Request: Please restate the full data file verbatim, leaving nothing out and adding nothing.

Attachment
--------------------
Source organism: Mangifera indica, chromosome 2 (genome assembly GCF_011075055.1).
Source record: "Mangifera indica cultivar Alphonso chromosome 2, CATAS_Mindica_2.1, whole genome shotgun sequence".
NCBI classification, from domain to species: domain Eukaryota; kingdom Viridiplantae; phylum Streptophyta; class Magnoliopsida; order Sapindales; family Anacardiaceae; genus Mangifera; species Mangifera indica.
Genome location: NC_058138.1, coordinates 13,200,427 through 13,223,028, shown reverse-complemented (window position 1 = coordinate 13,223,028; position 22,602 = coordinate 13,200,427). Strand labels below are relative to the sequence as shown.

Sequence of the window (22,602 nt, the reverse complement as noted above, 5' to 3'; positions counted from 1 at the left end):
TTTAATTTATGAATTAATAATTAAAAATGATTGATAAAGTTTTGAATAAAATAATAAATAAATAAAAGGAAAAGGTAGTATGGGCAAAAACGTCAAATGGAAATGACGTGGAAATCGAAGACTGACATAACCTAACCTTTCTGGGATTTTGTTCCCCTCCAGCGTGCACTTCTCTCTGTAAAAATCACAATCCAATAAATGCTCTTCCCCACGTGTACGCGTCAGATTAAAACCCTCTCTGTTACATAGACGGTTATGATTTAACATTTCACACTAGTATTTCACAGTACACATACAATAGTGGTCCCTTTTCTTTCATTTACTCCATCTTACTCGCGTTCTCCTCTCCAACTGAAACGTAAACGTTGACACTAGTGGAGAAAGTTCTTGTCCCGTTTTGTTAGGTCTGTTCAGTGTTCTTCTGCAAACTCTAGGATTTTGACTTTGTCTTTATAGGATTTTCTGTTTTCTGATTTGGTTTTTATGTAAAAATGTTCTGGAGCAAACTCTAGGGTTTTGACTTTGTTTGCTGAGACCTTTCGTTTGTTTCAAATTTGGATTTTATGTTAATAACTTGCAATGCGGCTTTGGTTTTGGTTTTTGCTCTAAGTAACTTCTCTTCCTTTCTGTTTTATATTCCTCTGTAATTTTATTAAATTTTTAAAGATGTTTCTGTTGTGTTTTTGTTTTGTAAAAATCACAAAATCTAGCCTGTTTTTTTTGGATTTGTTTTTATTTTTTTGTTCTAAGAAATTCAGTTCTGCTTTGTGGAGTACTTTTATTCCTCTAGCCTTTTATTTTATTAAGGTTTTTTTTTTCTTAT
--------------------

Source organism: Mangifera indica, chromosome 2 (genome assembly GCF_011075055.1).
Source record: "Mangifera indica cultivar Alphonso chromosome 2, CATAS_Mindica_2.1, whole genome shotgun sequence".
NCBI classification, from domain to species: domain Eukaryota; kingdom Viridiplantae; phylum Streptophyta; class Magnoliopsida; order Sapindales; family Anacardiaceae; genus Mangifera; species Mangifera indica.
Genome location: NC_058138.1, coordinates 13,200,427 through 13,223,028, shown reverse-complemented (window position 1 = coordinate 13,223,028; position 22,602 = coordinate 13,200,427). Strand labels below are relative to the sequence as shown.

Sequence of the window (22,602 nt, the reverse complement as noted above, 5' to 3'; positions counted from 1 at the left end):
TTTAATTTATGAATTAATAATTAAAAATGATTGATAAAGTTTTGAATAAAATAATAAATAAATAAAAGGAAAAGGTAGTATGGGCAAAAACGTCAAATGGAAATGACGTGGAAATCGAAGACTGACATAACCTAACCTTTCTGGGATTTTGTTCCCCTCCAGCGTGCACTTCTCTCTGTAAAAATCACAATCCAATAAATGCTCTTCCCCACGTGTACGCGTCAGATTAAAACCCTCTCTGTTACATAGACGGTTATGATTTAACATTTCACACTAGTATTTCACAGTACACATACAATAGTGGTCCCTTTTCTTTCATTTACTCCATCTTACTCGCGTTCTCCTCTCCAACTGAAACGTAAACGTTGACACTAGTGGAGAAAGTTCTTGTCCCGTTTTGTTAGGTCTGTTCAGTGTTCTTCTGCAAACTCTAGGATTTTGACTTTGTCTTTATAGGATTTTCTGTTTTCTGATTTGGTTTTTATGTAAAAATGTTCTGGAGCAAACTCTAGGGTTTTGACTTTGTTTGCTGAGACCTTTCGTTTGTTTCAAATTTGGATTTTATGTTAATAACTTGCAATGCGGCTTTGGTTTTGGTTTTTGCTCTAAGTAACTTCTCTTCCTTTCTGTTTTATATTCCTCTGTAATTTTATTAAATTTTTAAAGATGTTTCTGTTGTGTTTTTGTTTTGTAAAAATCACAAAATCTAGCCTGTTTTTTTTGGATTTGTTTTTATTTTTTTGTTCTAAGAAATTCAGTTCTGCTTTGTGGAGTACTTTTATTCCTCTAGCCTTTTATTTTATTAAGGTTTTTTTTTTCTTAT